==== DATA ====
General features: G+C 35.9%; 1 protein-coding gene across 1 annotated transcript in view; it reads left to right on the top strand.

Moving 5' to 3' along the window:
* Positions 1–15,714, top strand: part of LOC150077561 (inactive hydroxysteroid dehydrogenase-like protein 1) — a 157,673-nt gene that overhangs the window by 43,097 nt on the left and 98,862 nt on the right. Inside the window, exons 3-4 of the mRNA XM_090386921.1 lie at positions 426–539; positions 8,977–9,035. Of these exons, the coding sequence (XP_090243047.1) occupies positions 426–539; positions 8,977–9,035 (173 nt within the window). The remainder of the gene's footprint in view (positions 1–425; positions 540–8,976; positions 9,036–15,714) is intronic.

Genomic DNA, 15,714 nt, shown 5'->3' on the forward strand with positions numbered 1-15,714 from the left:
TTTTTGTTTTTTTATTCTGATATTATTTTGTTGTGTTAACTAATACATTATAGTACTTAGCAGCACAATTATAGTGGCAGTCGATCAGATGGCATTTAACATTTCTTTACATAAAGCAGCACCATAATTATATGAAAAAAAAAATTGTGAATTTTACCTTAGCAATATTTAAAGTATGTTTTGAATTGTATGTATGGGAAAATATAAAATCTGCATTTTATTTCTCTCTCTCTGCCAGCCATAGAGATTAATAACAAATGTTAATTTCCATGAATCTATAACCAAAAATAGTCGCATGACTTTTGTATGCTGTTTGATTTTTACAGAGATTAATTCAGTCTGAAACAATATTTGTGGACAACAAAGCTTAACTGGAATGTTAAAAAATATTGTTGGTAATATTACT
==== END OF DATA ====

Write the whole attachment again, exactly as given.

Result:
General features: G+C 35.9%; 1 protein-coding gene across 1 annotated transcript in view; it reads left to right on the top strand.

Moving 5' to 3' along the window:
* Positions 1–15,714, top strand: part of LOC150077561 (inactive hydroxysteroid dehydrogenase-like protein 1) — a 157,673-nt gene that overhangs the window by 43,097 nt on the left and 98,862 nt on the right. Inside the window, exons 3-4 of the mRNA XM_090386921.1 lie at positions 426–539; positions 8,977–9,035. Of these exons, the coding sequence (XP_090243047.1) occupies positions 426–539; positions 8,977–9,035 (173 nt within the window). The remainder of the gene's footprint in view (positions 1–425; positions 540–8,976; positions 9,036–15,714) is intronic.

Genomic DNA, 15,714 nt, shown 5'->3' on the forward strand with positions numbered 1-15,714 from the left:
TTTTTGTTTTTTTATTCTGATATTATTTTGTTGTGTTAACTAATACATTATAGTACTTAGCAGCACAATTATAGTGGCAGTCGATCAGATGGCATTTAACATTTCTTTACATAAAGCAGCACCATAATTATATGAAAAAAAAAATTGTGAATTTTACCTTAGCAATATTTAAAGTATGTTTTGAATTGTATGTATGGGAAAATATAAAATCTGCATTTTATTTCTCTCTCTCTGCCAGCCATAGAGATTAATAACAAATGTTAATTTCCATGAATCTATAACCAAAAATAGTCGCATGACTTTTGTATGCTGTTTGATTTTTACAGAGATTAATTCAGTCTGAAACAATATTTGTGGACAACAAAGCTTAACTGGAATGTTAAAAAATATTGTTGGTAATATTACT